2015 has been a busy year, with geography rarely out of the headlines.   Whilst we will all have our own personal memories, emotions and attachments to the year that has been there are undoubtedly certain defining moments which will resonate with most of us.

Much of the news in 2015 has seemed to revolve around Paris.    The year began with the attack on Charlie Hebdo in Paris and concluded with the multiple terror attacks in various locations across the city, including the Bataclan Concert Hall.   Yet, remarkably, despite the tragedy Paris 2015 may equally be remembered for one of the best pieces of news to emerge from 2015 – the Paris COP21 Climate Deal, which barely a fortnight after these terrorist attacks hosted 195 world governments and produced a significant ray of hope in the world’s ambition to tackle climate change.   This wasn’t the only positive negotiation either – in September in New York the UN member states adopted the 17 Sustainable Development Goals which again exhibit a real will to tackle the big global challenges we all face.

Mike Robinson, Chief Executive of RSGS reflected on the year that has been.   “Along with the many negatives, there have been some really positive news items to hit the headlines during the second part of the year, in climate news especially.   However, surely the most defining image of this year was that of 3 year old Alan Kurdi – the young Syrian boy washed up on a beach in Turkey.   This image seemed to wake Europe up to both the war in Syria, and the scale and urgency of the migrant crisis in the Mediterranean.    Migration remains a significant issue for us all over the next few months and years”.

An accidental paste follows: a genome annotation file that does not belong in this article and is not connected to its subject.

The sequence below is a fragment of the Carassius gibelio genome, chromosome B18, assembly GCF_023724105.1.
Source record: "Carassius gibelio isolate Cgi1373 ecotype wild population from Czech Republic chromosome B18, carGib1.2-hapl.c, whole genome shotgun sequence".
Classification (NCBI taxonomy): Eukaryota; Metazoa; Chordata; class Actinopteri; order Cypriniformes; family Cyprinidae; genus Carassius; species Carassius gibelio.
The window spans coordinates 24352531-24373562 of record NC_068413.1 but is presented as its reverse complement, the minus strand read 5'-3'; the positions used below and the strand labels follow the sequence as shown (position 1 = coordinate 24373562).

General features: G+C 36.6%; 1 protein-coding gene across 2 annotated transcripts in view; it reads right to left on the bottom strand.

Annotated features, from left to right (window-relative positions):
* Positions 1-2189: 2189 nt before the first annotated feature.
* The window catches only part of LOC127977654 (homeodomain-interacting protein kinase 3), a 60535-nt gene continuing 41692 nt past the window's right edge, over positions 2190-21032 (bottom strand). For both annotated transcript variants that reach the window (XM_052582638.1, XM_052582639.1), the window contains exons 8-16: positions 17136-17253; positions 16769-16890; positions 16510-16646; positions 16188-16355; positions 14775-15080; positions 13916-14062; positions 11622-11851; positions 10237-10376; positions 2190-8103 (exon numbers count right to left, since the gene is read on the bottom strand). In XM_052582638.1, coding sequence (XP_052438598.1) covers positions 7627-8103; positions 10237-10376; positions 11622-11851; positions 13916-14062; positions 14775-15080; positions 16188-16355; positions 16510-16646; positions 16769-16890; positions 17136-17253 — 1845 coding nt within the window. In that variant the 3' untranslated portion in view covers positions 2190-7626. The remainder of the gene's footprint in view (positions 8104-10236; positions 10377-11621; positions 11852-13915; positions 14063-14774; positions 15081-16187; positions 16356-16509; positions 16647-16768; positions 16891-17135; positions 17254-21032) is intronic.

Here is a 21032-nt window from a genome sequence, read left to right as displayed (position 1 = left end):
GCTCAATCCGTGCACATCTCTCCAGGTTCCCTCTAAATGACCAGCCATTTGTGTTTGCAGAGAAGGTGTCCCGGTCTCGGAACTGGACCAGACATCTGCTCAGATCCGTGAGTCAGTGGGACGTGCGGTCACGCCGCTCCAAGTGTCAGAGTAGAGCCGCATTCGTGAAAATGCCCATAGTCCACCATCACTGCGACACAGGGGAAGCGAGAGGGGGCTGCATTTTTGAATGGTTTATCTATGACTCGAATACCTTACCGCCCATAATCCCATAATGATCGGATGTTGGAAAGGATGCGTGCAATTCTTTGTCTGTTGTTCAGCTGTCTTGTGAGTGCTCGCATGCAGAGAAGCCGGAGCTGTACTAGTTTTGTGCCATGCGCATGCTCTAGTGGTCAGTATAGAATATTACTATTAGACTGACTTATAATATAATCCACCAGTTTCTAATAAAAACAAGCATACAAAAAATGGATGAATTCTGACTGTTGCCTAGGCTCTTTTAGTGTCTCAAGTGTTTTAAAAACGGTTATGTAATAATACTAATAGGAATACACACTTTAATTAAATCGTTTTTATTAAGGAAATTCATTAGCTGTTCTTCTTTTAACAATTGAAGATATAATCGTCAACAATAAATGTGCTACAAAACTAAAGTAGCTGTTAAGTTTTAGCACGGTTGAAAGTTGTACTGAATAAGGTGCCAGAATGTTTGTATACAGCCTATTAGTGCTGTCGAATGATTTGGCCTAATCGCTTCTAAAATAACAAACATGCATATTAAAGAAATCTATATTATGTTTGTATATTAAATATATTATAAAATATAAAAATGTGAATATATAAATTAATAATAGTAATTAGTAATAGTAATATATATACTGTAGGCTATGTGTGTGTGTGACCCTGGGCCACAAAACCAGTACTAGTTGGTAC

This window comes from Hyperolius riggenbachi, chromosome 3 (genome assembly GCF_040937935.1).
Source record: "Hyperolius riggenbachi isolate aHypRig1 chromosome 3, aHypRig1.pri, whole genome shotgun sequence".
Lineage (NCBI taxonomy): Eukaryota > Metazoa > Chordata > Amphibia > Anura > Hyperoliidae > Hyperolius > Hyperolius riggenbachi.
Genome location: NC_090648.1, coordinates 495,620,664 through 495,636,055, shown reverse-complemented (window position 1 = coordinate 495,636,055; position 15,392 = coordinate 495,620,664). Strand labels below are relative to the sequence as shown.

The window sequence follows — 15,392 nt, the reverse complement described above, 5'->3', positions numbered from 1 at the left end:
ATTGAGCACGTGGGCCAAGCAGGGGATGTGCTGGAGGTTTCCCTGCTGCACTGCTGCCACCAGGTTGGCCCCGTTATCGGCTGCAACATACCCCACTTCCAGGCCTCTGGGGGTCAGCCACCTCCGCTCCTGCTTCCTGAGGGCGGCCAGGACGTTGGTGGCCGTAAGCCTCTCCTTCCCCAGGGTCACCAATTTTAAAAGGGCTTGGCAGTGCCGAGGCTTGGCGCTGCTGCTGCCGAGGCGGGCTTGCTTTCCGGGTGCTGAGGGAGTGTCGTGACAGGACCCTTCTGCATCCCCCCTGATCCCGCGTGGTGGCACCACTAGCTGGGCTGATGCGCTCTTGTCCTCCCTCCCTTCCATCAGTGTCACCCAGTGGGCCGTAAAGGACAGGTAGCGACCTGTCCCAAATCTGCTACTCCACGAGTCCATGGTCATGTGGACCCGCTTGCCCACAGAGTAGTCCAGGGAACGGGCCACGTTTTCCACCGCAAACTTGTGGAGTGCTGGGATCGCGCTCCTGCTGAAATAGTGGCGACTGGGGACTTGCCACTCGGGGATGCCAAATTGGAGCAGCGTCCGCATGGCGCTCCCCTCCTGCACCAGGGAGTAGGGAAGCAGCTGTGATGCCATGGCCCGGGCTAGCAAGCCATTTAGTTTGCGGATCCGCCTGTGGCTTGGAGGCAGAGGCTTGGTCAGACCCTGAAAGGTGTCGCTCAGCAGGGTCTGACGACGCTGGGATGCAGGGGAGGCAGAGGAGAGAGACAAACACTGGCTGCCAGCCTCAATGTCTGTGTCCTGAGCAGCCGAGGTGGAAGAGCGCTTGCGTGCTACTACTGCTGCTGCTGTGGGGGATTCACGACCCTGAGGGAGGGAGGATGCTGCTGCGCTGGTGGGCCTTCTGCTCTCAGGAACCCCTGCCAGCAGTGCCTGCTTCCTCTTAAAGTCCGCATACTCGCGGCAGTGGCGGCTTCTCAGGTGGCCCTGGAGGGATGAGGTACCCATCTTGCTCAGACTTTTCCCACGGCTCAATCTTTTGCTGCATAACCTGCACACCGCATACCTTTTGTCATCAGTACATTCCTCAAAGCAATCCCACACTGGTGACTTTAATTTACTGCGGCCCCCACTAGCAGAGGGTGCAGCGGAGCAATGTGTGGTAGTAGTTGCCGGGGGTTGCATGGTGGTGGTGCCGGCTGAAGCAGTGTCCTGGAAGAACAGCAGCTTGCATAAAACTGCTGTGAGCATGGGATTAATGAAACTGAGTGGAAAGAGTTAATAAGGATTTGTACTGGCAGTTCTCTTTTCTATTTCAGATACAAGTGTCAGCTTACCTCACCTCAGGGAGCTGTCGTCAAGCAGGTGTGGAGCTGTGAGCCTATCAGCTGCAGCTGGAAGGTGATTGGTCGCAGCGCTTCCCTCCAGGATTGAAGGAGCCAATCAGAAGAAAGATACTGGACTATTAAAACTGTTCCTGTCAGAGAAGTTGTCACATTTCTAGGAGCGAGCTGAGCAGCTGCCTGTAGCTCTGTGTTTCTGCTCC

Recognising migration as a defining topic of 2015, the Royal Scottish Geographical Society have dedicated the next issue of their magazine The Geographer to discussing migration.

Maya Hanano, now living safely in Germany, shared her story with RSGS about how she made the terrifying journey out of Syria to Italy, in an excerpt from her article for The Geographer, nineteen year-old Maya says: “By the fifth day, we were losing hope of ever arriving in Italy. We were so tired and hungry and the bathroom was not working. It was night. The smugglers asked if anyone knew English so they could call the Italian police to come and take us. I told the captain I could speak so he gave me a phone to speak to the Red Cross and the police… Our captain refused to drive the boat, so me and Abdullah drove the boat until we arrived at the point that the police told us to get to.”

The Winter 2015/2016 edition of The Geographer pulls together opinions from across society, from academics studying human migration to accomplished journalist Lindsey Hilsum to those on the front line and of course includes Maya’s story of her journey across the now infamous Mediterranean crossing. The Geographer is free to all RSGS members.